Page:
Isilon Rest API using Powershell Part 2: Authentication Options


This is Part 2 of a series dedicated to Isilon and Powershell. In Part 1 we looked at the basics of how to leverage Powershell for REST scripting and ended with a quick example with parts from Jeremy. In this part we will have a more detailed view on the two authentication methods for REST offered by Isilon.

HTTP Basic Authentication:

The first way of authenticating the REST call is to send a HTTP basic authentication header with every call. This is simple as you just combine your username + password and encode the string with Base64. In Part 1 I already posted an example for basic authentication and will now explain it in more detail.

The first part is to create the basic authorization header encoded with Base64. (username and password would be passed as a parameter in a cmdlet later)

The next part is to create the uri (unified resource identifier). In the Isilon Platform API documentation you can find the different resource URLs available. In this case we are going to send a call to the SMB shares resource.

In the last part we are creating a REST call with the “Invoke-RestMethod” of powershell to get (Method: GET) all available SMB shares. With the switch “headers” we send our created authorization header.
The “ISIObject” is a powershell object which holds all the SMB shares and its configuration parameters. This object can be used e.g. as an input to a second cmdlet.

This was easy. But what is the downside? Isilon needs resources to decode the authentication header of every call. Furthermore you have to store the encoded header securely somewhere if you want to do multiple calls without entering the password again and again. If someone gets access to the string he will be able to authenticate now and in the future to the Isilon! This could be a security issue.

Session cookies:

The solution is to leverage session cookies. In this way we first use a REST call to authenticate with Isilon and receive a session cookie. In successive calls we just pass the cookie along with our REST calls. The advantage is that Isilon just needs to authenticate you once. Furthermore the session does have a limited idle and life time which increases security.

If you enter a FQDN of a SmartConnect zone rather than a node or SmartConnect Service IP you will have to resolve the IP of the FQDN first. This is necessary as you are only able to use the session cookie with the same node where you have done the authentication. This can be done by:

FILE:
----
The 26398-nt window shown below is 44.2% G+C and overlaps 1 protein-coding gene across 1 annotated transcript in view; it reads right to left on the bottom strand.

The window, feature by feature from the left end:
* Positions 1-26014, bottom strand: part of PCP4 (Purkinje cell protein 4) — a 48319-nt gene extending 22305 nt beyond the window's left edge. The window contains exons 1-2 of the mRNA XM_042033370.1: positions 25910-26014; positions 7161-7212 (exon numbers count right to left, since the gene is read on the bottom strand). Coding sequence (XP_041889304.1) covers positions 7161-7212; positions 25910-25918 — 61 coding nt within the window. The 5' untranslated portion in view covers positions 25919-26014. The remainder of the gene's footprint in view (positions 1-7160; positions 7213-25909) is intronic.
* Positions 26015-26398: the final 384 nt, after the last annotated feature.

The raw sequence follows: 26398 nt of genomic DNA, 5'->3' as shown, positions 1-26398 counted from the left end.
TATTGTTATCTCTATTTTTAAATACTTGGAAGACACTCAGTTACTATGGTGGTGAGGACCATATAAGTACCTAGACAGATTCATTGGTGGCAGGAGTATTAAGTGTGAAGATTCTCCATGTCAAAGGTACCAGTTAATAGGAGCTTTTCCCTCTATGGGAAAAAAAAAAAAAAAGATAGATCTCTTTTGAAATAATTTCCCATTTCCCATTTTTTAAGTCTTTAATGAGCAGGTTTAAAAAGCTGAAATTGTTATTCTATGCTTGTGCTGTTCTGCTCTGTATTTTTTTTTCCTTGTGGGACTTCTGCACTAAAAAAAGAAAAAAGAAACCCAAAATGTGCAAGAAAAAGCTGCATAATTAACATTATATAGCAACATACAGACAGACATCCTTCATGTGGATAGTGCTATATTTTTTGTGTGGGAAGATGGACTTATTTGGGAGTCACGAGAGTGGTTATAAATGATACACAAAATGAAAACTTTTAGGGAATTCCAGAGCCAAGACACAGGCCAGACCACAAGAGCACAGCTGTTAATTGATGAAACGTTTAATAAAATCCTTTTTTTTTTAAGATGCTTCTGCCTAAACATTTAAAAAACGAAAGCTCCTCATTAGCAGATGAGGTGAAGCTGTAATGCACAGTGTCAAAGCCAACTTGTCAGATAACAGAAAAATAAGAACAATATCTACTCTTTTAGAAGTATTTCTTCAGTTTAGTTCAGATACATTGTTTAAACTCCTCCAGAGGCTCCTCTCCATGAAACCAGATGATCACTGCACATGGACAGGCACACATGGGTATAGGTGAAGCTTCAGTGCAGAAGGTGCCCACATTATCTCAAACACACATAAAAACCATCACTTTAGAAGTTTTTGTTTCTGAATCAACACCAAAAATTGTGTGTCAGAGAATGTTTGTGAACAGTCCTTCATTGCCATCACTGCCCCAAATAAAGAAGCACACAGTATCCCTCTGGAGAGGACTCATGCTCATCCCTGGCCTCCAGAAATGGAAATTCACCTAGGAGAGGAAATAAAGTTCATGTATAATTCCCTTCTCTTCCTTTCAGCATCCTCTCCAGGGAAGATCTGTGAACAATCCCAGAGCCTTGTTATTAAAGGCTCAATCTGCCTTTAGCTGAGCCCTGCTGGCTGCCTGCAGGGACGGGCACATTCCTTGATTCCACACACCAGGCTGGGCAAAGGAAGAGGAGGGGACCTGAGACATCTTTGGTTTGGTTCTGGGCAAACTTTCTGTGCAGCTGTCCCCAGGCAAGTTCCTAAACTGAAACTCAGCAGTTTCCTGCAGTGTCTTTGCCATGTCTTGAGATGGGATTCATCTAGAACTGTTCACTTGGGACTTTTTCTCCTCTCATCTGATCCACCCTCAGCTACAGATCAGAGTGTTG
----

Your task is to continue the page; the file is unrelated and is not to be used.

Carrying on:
The username and password are sent to the Isilon in the body of the REST call as a JSON object. Encryption is done by SSL. You can also decide if you want to get a session cookie for the “platform API”, the “namespace” or both. In our example we request a session for both.

The next step is to create the URI for the session resource.

Next we send our REST call with the credentials in the body. If we do a “post” we have to specify the contentype, which is “application/json”. We also have to specify the session variable where we will save the cookie. Please note that you only specify the name of the variable and not the variable itself. (in our case “session” instead of “$session”)

Finally we use our session cookie to authenticate our REST call to receive all SMB shares. The cookie is passed by using the parameter “WebSession” and our session variable

Conclusion:

Personally I think that using session authentication is the way to go. With powershell it is very simple to leverage this authentication method and you can write secure and rich powershell cmdlets.

In Part 3 I will introduce a couple of cmdlets which cover session handling. These cmdlets should help you to start writing your own scripts or cmdlets.


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One thought on “Isilon Rest API using Powershell Part 2: Authentication Options

  • Heike Flemmerer-Humbs

    Hi Christopher,

    as a Windows Administrator I love your Powershell cmdlets for Isilon to manage quotas and local users and groups.
    Will there be a update for OneFS 8.1.0.4 including “Authentication w/ CSRF Protection”?

    Regards

    Heike